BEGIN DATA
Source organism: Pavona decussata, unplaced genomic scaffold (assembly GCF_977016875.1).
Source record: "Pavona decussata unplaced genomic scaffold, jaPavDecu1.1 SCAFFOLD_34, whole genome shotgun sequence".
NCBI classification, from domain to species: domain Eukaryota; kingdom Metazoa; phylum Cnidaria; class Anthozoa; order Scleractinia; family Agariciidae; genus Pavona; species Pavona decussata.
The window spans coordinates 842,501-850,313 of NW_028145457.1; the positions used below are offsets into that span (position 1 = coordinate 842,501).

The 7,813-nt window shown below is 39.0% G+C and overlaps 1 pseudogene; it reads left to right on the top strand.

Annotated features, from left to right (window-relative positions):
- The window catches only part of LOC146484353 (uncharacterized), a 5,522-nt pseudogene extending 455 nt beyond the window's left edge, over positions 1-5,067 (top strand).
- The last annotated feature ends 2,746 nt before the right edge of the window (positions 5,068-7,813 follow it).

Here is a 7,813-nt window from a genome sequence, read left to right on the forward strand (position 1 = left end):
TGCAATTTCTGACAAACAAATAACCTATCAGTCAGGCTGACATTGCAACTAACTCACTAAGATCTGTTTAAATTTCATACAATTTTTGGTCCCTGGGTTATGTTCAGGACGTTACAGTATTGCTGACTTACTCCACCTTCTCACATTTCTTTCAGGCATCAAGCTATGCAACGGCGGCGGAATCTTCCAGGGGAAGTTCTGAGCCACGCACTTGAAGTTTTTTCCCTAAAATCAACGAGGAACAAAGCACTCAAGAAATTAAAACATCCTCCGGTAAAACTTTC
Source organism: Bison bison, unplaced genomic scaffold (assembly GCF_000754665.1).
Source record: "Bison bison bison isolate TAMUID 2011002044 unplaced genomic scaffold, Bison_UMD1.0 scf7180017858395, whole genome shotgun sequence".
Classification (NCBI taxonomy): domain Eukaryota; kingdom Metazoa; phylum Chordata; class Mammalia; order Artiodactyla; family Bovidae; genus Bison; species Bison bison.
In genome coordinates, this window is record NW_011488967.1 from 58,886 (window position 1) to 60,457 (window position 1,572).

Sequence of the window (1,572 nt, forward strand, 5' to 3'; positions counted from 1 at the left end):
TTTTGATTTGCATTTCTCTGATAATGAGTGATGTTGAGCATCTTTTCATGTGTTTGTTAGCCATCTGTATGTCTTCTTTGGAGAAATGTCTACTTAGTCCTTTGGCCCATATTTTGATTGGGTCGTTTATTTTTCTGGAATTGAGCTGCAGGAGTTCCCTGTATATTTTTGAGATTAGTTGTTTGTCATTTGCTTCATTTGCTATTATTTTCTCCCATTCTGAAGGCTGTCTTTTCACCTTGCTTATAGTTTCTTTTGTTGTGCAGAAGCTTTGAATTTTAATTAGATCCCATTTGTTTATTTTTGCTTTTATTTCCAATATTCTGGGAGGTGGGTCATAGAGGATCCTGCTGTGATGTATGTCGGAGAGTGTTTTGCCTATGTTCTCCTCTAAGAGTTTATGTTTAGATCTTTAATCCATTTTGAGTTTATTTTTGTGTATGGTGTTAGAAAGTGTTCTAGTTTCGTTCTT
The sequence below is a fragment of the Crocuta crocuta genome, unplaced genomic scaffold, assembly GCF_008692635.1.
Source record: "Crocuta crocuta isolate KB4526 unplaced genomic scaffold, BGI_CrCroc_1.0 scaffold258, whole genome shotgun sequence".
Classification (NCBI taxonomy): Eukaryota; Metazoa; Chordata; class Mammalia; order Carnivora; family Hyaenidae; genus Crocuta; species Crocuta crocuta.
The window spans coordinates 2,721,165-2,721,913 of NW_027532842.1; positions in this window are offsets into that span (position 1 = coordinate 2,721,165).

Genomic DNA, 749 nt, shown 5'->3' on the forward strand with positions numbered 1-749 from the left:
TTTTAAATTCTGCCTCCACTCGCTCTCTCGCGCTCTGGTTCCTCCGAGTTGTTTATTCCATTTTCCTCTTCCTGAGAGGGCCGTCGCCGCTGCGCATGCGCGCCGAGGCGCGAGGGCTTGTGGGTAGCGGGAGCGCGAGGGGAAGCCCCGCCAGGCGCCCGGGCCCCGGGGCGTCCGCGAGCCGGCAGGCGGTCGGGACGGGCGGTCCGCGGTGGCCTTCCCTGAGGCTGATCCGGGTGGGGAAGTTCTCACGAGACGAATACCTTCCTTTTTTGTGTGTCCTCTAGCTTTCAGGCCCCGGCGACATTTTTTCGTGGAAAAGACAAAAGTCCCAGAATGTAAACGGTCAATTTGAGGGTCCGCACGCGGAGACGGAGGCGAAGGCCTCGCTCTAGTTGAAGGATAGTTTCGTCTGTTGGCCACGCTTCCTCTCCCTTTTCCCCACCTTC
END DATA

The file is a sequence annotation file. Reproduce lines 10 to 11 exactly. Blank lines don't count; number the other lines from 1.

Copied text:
TGCAATTTCTGACAAACAAATAACCTATCAGTCAGGCTGACATTGCAACTAACTCACTAAGATCTGTTTAAATTTCATACAATTTTTGGTCCCTGGGTTATGTTCAGGACGTTACAGTATTGCTGACTTACTCCACCTTCTCACATTTCTTTCAGGCATCAAGCTATGCAACGGCGGCGGAATCTTCCAGGGGAAGTTCTGAGCCACGCACTTGAAGTTTTTTCCCTAAAATCAACGAGGAACAAAGCACTCAAGAAATTAAAACATCCTCCGGTAAAACTTTC
Source organism: Bison bison, unplaced genomic scaffold (assembly GCF_000754665.1).